Industrial solar heat strategy and training
The SHIP training course that took place in São Paulo from November 12 to 14 was well-received by those attending it. Almost 40 engineers, planners and industry representatives participated in the three-day event held by Pedro Horta and Fanny Hübner, of ISE – Fraunhofer Institute for Solar Energy Systems based in Germany. Eduardo Kami, who works at Petrobras, one of the largest oil and gas suppliers in Brazil, praised the “excellent initiative and organisation and highly qualified trainers.” The course also presented an opportunity to launch a newly published Industrial Solar Heat Strategy for Brazil (see the attached flyer).
Photo: Natália Chaves
“The workshop has expanded the horizons of solar heat application,” Fagner Fortini, who works at Rinnai Brasil Tecnologia de Aquecimento, said at the end of the course. Carlos Alencar, who sits on ABRASOL’s board of directors, appreciated the fact that representatives of industry associations of the state of São Paulo attended the workshop and demonstrated their interest in thoroughly discussing the strategic importance of energy efficiency and SHIP for the region’s manufacturing businesses.
The course was jointly organised by local Solar Payback partners, the German Chamber of Industry and Commerce in Brazil, and national solar thermal industry association ABRASOL. Fraunhofer ISE’s SHIP training materials can be downloaded in the form of 12 PDFs written in English.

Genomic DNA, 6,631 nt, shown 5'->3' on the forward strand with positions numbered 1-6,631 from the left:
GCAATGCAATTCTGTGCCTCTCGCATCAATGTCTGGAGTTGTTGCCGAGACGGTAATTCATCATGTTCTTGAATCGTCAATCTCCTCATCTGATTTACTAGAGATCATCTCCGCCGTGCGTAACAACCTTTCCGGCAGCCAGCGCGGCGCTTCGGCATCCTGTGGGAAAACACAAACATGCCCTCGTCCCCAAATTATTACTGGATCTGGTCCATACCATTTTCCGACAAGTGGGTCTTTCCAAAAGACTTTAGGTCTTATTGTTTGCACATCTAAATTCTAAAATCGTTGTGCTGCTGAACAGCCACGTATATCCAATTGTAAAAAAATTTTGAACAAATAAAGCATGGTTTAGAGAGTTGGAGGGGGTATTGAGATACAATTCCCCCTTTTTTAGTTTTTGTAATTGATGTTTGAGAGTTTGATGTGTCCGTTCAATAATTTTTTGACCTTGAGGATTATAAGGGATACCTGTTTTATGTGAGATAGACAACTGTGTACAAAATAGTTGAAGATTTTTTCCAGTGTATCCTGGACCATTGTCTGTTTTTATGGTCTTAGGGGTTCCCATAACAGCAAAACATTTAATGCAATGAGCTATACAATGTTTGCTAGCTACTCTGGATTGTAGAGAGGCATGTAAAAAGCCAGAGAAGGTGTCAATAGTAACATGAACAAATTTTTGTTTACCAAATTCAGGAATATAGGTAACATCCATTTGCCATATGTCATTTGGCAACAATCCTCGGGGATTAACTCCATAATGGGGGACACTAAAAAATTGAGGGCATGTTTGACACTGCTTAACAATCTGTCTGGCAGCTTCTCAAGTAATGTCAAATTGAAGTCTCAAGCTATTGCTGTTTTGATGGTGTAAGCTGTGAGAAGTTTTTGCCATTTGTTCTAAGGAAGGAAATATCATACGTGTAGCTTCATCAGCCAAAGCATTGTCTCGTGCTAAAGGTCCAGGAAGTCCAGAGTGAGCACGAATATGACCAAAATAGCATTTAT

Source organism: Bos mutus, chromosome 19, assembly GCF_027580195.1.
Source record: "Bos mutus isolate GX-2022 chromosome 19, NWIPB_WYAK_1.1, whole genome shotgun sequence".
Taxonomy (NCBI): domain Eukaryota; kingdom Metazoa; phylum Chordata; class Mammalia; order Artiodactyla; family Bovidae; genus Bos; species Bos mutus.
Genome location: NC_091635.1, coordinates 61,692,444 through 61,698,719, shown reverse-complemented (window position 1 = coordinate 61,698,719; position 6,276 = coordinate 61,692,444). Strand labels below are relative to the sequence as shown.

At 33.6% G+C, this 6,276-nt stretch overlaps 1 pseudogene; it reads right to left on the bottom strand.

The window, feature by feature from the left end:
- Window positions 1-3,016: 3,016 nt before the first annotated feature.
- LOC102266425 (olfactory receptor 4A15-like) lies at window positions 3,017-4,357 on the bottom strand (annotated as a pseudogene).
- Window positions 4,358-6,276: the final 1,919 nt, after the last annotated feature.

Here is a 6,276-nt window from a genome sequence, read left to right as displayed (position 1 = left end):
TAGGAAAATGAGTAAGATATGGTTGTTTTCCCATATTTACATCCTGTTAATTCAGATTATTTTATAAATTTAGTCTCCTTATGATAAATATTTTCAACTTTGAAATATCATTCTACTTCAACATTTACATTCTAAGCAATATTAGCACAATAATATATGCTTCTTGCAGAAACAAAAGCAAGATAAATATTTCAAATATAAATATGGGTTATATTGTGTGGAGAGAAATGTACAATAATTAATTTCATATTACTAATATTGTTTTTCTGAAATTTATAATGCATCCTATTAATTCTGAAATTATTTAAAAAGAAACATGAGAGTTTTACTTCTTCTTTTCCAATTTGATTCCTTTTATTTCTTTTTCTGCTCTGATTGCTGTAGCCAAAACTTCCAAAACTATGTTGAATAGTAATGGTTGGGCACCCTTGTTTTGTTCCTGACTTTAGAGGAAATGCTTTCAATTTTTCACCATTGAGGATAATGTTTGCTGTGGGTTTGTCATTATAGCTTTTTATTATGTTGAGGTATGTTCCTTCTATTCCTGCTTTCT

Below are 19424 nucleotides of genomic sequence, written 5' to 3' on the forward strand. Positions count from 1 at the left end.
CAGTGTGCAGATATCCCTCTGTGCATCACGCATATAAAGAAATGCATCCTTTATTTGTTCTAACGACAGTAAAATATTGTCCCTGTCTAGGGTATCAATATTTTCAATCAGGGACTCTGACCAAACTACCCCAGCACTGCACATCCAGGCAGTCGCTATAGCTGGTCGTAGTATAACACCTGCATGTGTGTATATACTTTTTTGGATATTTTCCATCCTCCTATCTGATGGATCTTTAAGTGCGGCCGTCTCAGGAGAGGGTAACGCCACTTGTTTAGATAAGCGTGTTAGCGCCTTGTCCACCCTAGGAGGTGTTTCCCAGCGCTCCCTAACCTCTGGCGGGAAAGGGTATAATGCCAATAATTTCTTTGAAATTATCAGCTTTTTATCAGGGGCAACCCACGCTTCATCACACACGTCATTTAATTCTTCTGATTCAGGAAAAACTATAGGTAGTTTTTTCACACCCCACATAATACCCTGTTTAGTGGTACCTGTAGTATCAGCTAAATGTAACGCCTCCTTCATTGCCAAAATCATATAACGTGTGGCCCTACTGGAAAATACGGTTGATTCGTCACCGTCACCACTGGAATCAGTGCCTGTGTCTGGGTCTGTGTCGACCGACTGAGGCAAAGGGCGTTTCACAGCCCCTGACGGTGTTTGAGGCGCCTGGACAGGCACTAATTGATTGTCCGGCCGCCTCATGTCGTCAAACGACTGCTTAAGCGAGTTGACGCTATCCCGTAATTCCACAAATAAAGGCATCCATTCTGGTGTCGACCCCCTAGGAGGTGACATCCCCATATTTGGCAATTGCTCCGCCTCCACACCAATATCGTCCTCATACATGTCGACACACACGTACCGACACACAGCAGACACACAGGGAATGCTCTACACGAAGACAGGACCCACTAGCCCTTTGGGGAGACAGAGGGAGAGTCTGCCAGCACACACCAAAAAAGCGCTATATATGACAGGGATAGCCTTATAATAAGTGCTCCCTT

To encourage discussions among politicians and investors about Brazil’s SHIP market, which is still rather small, Solar Payback has published an Industrial Solar Heat Strategy for Brazil (see flyer attached). The 8-page flyer illustrates how 7.5 million m² of collector area could be added in the next five years across three major industry sectors, namely food and beverages, chemicals, and pulp and paper. The strategy is based on calculations that were used for assessing the economic feasibility of more than 50 case studies. They included averaged real-world data on irradiation, fuel prices, solar equipment costs, loan interest rates, among other factors.
SHIP has already become cost-competitive in LPG-fired factories but needs support in other areas. The associated data has been summarised in the following chart, in which the target of 7.5 million m² has been broken down by application to illustrate which measures need to be implemented in each of the three sectors.
The profitability of using solar heat in manufacturing businesses depends heavily on what fuel has so far supplied thermal energy at which temperatures. Hence, the measures that need to be taken to implement the Industrial Solar Heat Strategy depend also on the type of fuel and the temperature range.
Chart: Solar Payback